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J Nutr. 2005 Oct;135(10):2350-4.

Vitamin D deficiency enhances the growth of MC-26 colon cancer xenografts in Balb/c mice.

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Division of Endocrinology, Diabetes and Lipids, Department of Medicine, Emory University School of Medicine, Atlanta, GA 30322, USA.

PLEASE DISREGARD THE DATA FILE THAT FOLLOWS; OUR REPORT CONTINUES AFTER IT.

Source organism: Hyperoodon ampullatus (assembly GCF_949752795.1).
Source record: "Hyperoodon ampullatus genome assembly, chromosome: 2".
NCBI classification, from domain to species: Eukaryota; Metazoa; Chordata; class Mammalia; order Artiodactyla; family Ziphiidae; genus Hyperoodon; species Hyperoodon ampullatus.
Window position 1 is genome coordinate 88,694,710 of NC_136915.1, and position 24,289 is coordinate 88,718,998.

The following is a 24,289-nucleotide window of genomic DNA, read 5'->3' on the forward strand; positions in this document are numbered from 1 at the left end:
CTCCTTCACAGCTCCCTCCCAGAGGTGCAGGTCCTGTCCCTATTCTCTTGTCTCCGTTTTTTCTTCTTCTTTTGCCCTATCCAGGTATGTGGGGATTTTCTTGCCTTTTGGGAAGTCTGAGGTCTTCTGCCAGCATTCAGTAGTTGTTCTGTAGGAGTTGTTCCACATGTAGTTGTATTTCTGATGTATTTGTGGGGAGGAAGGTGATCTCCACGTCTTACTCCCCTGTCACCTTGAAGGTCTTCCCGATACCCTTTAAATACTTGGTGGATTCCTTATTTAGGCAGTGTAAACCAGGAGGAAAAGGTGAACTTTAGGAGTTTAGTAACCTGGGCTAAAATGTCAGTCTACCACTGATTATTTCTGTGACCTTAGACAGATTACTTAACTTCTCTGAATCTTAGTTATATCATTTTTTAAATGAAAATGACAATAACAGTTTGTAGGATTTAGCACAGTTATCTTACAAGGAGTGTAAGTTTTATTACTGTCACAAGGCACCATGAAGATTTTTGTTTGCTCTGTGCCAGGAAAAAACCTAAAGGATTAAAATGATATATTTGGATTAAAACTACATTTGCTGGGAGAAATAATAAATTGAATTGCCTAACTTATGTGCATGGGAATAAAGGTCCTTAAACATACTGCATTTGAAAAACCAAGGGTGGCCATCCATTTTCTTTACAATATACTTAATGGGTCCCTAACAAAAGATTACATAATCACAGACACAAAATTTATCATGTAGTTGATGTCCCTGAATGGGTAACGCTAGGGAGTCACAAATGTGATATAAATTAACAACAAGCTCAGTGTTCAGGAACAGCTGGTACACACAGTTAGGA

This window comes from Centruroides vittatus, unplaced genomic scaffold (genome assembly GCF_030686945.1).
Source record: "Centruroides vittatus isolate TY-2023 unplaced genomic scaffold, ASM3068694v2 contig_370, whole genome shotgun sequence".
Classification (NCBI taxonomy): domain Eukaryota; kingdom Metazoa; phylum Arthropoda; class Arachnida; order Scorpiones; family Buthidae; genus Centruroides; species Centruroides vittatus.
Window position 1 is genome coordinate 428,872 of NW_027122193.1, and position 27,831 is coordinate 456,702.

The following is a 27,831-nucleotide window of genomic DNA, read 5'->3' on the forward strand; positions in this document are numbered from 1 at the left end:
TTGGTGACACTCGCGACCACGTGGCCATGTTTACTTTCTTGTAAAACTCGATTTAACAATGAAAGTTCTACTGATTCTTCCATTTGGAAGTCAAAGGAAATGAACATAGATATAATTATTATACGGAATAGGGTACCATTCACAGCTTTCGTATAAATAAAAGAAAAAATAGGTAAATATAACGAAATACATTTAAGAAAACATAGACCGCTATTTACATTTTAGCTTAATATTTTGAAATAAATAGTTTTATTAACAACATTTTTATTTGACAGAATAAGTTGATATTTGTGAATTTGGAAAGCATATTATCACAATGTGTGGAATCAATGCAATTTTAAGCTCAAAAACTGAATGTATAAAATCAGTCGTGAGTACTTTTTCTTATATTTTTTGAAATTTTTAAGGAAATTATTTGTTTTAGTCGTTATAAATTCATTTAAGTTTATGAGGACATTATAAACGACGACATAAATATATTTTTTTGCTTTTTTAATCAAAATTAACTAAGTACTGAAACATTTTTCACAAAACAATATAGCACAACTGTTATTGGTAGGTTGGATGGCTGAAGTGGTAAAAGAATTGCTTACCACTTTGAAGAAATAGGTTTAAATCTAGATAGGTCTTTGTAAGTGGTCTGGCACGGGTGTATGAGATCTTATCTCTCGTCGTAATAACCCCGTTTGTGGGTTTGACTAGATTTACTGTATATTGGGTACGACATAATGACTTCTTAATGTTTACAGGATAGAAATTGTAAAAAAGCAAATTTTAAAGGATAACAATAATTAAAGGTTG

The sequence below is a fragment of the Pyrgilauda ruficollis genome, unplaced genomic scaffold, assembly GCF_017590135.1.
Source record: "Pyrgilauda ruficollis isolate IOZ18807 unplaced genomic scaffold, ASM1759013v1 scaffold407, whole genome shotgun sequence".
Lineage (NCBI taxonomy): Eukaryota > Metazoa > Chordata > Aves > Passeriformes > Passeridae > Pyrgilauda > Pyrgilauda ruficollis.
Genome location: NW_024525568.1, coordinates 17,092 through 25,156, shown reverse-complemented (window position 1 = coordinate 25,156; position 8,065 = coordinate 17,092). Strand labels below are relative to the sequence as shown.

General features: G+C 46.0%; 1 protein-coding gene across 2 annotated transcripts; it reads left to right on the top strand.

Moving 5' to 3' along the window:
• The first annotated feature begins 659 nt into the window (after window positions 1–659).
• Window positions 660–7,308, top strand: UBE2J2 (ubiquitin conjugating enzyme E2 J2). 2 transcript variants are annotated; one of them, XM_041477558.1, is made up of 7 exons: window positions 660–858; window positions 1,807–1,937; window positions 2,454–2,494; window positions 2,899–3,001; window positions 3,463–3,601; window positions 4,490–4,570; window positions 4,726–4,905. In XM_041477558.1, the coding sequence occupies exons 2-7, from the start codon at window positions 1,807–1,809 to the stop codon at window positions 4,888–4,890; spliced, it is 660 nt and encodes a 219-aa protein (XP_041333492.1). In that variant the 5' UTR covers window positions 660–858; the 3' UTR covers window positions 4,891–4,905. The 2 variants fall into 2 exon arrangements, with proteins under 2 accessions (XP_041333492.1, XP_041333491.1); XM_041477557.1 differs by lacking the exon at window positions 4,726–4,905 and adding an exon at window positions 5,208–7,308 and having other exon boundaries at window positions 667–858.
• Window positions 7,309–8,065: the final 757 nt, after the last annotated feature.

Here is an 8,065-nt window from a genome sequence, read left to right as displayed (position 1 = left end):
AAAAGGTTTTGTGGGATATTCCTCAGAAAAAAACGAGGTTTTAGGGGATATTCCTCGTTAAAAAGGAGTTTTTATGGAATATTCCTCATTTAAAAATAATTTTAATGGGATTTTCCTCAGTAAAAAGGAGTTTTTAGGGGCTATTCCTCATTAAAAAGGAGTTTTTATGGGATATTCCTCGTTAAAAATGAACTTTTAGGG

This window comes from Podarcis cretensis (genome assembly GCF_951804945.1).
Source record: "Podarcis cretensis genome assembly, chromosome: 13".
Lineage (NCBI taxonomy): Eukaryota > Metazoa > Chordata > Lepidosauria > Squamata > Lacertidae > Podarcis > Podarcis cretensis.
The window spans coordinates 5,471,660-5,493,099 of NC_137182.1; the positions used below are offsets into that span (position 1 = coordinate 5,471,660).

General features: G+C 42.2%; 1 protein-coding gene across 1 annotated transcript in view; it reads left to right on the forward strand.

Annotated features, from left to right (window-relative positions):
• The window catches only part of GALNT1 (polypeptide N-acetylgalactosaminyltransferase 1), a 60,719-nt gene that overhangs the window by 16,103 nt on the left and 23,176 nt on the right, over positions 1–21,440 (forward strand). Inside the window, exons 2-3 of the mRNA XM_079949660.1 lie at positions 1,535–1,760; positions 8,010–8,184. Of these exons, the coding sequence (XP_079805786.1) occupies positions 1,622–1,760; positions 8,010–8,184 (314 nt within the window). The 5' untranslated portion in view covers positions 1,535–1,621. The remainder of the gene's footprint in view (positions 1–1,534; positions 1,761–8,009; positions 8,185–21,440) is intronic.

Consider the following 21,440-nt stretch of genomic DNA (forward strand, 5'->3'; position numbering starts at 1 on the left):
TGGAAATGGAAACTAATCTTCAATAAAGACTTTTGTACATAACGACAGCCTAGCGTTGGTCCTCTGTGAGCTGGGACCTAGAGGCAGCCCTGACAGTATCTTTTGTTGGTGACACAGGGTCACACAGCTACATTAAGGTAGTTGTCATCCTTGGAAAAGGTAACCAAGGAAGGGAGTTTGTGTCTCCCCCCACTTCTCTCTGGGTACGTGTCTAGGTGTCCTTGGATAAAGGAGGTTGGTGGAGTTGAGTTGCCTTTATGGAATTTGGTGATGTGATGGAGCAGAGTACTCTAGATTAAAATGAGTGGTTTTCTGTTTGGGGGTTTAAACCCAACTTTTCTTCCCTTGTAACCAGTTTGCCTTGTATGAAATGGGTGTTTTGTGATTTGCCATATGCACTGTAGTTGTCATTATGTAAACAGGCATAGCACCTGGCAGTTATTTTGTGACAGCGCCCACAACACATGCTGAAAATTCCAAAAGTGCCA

Vitamin D deficiency has been associated with increased risk of colon cancer in epidemiologic and prospective clinical studies. In vitro and in vivo studies demonstrated that 1,25-dihydroxycholecalciferol [1,25(OH)2D3] and its analogs inhibit colon cancer cell proliferation. Few studies have evaluated the effect of vitamin D deficiency on the development and growth of colon cancer. To assess the antiproliferative effects of 25-hydroxyvitamin D [25(OH)D] and 1,25(OH)2D3 in vitro, we cultured MC-26 (a colon cancer cell line) in the presence of 25(OH)D3 and 1,25(OH)2D3 and performed [3H]thymidine incorporation. The proliferation of MC-26 was significantly inhibited by both 25(OH)D3 and 1,25(OH)2D3. To determine the effect of vitamin D deficiency on colon cancer proliferation, Balb/c mice were rendered vitamin D deficient by feeding them a vitamin D-deficient diet for 3 mo. A group of vitamin D-sufficient mice was given the same diet with supplemental vitamin D. The mice were injected with MC-26 colon cancer cells and the tumors were measured daily for 20 d. Vitamin D-sufficient mice had 40% smaller tumors than vitamin D-deficient mice. The tumors were evaluated for mRNA expression of the vitamin D receptor (VDR) and 25-hydroxvitamin D-1alpha-hydroxylase (1alpha-OHase) by quantitative RT-PCR. The expression of the mRNA for the VDR and the 1alpha-OHase was 37- and 6-fold higher, respectively, in the vitamin D-sufficient mice compared with the vitamin D-deficient mice. We conclude that vitamin D deficiency enhances the growth of colon cancer in mice. The tumor expression of VDR and 1alpha-OHase indicates possible autocrine/paracrine cell growth regulation by vitamin D.

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